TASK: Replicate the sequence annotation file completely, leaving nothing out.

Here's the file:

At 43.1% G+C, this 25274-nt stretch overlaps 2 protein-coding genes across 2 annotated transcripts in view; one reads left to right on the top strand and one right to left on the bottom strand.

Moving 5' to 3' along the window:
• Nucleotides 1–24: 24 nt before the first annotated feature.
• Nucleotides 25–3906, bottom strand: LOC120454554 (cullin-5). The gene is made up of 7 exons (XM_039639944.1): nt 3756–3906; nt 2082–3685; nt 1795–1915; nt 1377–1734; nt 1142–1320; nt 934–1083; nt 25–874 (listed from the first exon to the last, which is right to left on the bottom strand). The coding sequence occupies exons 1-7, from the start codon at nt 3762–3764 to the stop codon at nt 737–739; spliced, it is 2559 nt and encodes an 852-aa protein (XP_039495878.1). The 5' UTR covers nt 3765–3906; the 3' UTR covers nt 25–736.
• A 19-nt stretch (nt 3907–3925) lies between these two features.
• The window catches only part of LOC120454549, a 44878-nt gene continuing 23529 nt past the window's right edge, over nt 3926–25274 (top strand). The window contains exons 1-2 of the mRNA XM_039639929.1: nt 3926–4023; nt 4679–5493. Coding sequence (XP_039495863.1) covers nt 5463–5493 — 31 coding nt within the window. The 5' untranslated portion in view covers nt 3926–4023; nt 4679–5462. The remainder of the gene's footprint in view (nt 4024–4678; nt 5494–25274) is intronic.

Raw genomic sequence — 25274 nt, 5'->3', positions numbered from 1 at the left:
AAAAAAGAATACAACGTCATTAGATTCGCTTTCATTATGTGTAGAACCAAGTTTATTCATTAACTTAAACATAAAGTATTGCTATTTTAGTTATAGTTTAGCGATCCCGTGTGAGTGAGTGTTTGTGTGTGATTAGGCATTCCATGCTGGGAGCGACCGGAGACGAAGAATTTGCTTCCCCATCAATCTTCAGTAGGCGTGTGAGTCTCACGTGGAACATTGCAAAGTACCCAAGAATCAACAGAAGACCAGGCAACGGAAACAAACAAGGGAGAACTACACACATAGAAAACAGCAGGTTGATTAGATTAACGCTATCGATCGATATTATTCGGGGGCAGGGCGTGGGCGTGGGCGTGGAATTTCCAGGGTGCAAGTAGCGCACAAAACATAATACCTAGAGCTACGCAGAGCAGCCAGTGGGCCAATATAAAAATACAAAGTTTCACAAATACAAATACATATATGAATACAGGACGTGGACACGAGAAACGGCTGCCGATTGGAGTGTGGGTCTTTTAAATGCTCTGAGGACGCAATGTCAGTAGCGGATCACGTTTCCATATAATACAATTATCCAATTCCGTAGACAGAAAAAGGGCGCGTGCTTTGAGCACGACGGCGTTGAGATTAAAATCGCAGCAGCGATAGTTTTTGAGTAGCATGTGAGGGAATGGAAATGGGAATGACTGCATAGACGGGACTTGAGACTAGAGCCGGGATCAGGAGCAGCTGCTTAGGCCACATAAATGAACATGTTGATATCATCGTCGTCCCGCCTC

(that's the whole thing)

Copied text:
At 43.1% G+C, this 25274-nt stretch overlaps 2 protein-coding genes across 2 annotated transcripts in view; one reads left to right on the top strand and one right to left on the bottom strand.

Moving 5' to 3' along the window:
• Nucleotides 1–24: 24 nt before the first annotated feature.
• Nucleotides 25–3906, bottom strand: LOC120454554 (cullin-5). The gene is made up of 7 exons (XM_039639944.1): nt 3756–3906; nt 2082–3685; nt 1795–1915; nt 1377–1734; nt 1142–1320; nt 934–1083; nt 25–874 (listed from the first exon to the last, which is right to left on the bottom strand). The coding sequence occupies exons 1-7, from the start codon at nt 3762–3764 to the stop codon at nt 737–739; spliced, it is 2559 nt and encodes an 852-aa protein (XP_039495878.1). The 5' UTR covers nt 3765–3906; the 3' UTR covers nt 25–736.
• A 19-nt stretch (nt 3907–3925) lies between these two features.
• The window catches only part of LOC120454549, a 44878-nt gene continuing 23529 nt past the window's right edge, over nt 3926–25274 (top strand). The window contains exons 1-2 of the mRNA XM_039639929.1: nt 3926–4023; nt 4679–5493. Coding sequence (XP_039495863.1) covers nt 5463–5493 — 31 coding nt within the window. The 5' untranslated portion in view covers nt 3926–4023; nt 4679–5462. The remainder of the gene's footprint in view (nt 4024–4678; nt 5494–25274) is intronic.

Raw genomic sequence — 25274 nt, 5'->3', positions numbered from 1 at the left:
AAAAAAGAATACAACGTCATTAGATTCGCTTTCATTATGTGTAGAACCAAGTTTATTCATTAACTTAAACATAAAGTATTGCTATTTTAGTTATAGTTTAGCGATCCCGTGTGAGTGAGTGTTTGTGTGTGATTAGGCATTCCATGCTGGGAGCGACCGGAGACGAAGAATTTGCTTCCCCATCAATCTTCAGTAGGCGTGTGAGTCTCACGTGGAACATTGCAAAGTACCCAAGAATCAACAGAAGACCAGGCAACGGAAACAAACAAGGGAGAACTACACACATAGAAAACAGCAGGTTGATTAGATTAACGCTATCGATCGATATTATTCGGGGGCAGGGCGTGGGCGTGGGCGTGGAATTTCCAGGGTGCAAGTAGCGCACAAAACATAATACCTAGAGCTACGCAGAGCAGCCAGTGGGCCAATATAAAAATACAAAGTTTCACAAATACAAATACATATATGAATACAGGACGTGGACACGAGAAACGGCTGCCGATTGGAGTGTGGGTCTTTTAAATGCTCTGAGGACGCAATGTCAGTAGCGGATCACGTTTCCATATAATACAATTATCCAATTCCGTAGACAGAAAAAGGGCGCGTGCTTTGAGCACGACGGCGTTGAGATTAAAATCGCAGCAGCGATAGTTTTTGAGTAGCATGTGAGGGAATGGAAATGGGAATGACTGCATAGACGGGACTTGAGACTAGAGCCGGGATCAGGAGCAGCTGCTTAGGCCACATAAATGAACATGTTGATATCATCGTCGTCCCGCCTC